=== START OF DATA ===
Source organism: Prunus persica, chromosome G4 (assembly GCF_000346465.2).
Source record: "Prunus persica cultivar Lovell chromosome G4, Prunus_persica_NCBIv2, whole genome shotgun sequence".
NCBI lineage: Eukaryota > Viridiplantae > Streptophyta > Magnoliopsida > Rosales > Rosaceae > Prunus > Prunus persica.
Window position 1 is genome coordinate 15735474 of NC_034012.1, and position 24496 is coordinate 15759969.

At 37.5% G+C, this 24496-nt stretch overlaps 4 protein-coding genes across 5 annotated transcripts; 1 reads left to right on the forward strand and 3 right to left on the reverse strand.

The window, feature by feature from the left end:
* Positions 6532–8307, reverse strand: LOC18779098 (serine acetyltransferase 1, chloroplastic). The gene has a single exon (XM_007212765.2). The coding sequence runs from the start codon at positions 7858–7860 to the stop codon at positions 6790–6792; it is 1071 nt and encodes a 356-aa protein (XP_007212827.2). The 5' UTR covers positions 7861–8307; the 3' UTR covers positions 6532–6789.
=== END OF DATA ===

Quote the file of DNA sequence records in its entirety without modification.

Source organism: Prunus persica, chromosome G4 (assembly GCF_000346465.2).
Source record: "Prunus persica cultivar Lovell chromosome G4, Prunus_persica_NCBIv2, whole genome shotgun sequence".
NCBI lineage: Eukaryota > Viridiplantae > Streptophyta > Magnoliopsida > Rosales > Rosaceae > Prunus > Prunus persica.
Window position 1 is genome coordinate 15735474 of NC_034012.1, and position 24496 is coordinate 15759969.

At 37.5% G+C, this 24496-nt stretch overlaps 4 protein-coding genes across 5 annotated transcripts; 1 reads left to right on the forward strand and 3 right to left on the reverse strand.

The window, feature by feature from the left end:
* Positions 6532–8307, reverse strand: LOC18779098 (serine acetyltransferase 1, chloroplastic). The gene has a single exon (XM_007212765.2). The coding sequence runs from the start codon at positions 7858–7860 to the stop codon at positions 6790–6792; it is 1071 nt and encodes a 356-aa protein (XP_007212827.2). The 5' UTR covers positions 7861–8307; the 3' UTR covers positions 6532–6789.